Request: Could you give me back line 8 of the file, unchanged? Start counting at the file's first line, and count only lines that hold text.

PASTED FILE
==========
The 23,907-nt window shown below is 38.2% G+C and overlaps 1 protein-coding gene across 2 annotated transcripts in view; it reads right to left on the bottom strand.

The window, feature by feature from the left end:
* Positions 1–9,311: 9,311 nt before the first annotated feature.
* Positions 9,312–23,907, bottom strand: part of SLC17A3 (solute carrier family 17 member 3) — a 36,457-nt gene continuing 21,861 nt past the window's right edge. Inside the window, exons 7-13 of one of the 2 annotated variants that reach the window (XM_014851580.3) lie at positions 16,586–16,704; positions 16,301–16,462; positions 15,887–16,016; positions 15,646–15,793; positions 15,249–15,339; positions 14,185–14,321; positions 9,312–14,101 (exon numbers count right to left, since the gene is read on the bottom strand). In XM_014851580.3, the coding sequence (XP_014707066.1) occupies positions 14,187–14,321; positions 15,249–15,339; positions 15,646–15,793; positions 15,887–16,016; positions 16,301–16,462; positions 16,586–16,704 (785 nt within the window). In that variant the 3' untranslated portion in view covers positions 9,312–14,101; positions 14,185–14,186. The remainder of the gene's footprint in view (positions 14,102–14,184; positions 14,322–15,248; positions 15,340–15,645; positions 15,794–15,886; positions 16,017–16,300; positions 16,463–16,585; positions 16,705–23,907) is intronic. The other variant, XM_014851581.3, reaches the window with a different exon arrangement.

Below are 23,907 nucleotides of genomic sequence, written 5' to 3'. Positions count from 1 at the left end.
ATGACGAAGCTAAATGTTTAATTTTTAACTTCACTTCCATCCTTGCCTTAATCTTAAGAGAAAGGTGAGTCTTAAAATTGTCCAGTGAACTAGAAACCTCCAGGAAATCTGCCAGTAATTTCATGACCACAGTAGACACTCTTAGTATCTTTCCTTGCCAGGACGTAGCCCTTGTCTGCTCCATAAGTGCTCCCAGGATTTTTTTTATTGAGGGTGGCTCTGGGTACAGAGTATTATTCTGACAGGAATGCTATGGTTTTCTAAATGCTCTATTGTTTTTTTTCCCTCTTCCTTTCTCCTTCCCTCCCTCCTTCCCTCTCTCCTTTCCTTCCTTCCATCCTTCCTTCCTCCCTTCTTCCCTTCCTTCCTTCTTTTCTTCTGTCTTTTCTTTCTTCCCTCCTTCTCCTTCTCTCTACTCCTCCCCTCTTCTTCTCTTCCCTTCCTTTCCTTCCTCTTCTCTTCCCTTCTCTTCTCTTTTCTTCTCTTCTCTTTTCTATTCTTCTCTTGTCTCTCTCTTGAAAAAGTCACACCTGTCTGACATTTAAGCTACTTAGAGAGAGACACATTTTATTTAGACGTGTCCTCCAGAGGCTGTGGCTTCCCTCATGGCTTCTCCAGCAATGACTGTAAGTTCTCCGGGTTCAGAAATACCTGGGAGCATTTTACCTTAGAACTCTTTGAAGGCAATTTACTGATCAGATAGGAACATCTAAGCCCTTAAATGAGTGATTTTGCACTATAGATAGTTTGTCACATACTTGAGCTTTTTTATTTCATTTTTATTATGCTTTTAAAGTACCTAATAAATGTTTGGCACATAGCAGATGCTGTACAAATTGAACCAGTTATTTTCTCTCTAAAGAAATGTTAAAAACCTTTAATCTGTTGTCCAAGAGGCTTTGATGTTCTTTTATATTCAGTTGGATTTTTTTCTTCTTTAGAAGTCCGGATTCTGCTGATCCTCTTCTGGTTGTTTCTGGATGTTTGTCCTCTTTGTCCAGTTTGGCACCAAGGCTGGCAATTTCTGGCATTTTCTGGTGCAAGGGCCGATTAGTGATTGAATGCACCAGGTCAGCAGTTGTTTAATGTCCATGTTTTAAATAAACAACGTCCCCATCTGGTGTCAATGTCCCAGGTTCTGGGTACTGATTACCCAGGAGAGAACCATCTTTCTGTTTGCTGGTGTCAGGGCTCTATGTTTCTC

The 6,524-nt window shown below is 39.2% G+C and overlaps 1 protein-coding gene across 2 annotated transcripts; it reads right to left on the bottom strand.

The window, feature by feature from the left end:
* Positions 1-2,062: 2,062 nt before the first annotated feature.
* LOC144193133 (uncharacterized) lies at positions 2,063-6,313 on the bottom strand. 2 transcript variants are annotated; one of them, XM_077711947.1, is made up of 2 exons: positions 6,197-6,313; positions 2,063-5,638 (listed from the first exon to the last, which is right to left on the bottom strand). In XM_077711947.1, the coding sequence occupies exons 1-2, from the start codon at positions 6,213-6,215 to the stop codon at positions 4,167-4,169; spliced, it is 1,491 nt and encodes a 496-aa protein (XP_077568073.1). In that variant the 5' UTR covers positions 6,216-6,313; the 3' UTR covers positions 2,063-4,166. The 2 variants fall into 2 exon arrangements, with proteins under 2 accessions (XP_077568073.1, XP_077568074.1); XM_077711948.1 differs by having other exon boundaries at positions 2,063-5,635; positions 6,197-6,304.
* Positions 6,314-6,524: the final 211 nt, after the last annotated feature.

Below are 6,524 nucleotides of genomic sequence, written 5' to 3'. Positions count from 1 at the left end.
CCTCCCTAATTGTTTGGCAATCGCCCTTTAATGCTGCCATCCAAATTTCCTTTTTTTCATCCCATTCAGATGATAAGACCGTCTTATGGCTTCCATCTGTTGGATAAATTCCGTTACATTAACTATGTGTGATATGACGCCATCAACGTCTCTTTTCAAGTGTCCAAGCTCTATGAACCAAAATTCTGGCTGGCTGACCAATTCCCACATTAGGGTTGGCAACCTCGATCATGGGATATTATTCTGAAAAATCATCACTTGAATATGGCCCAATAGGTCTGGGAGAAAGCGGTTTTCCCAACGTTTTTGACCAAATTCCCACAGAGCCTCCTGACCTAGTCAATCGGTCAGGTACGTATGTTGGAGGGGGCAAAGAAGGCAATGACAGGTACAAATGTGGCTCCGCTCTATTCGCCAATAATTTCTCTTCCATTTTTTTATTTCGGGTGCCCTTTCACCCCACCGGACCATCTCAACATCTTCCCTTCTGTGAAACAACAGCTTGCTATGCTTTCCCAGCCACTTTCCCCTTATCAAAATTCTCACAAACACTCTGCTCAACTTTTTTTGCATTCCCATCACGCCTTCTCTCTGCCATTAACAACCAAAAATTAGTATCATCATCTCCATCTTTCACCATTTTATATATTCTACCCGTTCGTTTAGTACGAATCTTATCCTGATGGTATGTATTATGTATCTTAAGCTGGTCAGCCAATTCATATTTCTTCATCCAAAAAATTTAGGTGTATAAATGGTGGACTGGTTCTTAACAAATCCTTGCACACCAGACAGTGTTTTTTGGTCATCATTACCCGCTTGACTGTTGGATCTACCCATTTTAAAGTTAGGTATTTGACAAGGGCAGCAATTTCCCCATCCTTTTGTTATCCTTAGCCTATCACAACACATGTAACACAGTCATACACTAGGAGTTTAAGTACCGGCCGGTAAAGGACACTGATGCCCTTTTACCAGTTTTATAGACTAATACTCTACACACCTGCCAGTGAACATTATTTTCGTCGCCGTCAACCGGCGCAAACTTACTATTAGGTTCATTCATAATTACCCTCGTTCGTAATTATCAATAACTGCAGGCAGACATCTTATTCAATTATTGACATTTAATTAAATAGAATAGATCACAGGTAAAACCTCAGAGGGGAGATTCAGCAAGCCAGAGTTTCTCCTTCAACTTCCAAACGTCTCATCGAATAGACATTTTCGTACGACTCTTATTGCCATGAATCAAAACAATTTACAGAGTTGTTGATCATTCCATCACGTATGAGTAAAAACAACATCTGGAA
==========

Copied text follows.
The window, feature by feature from the left end: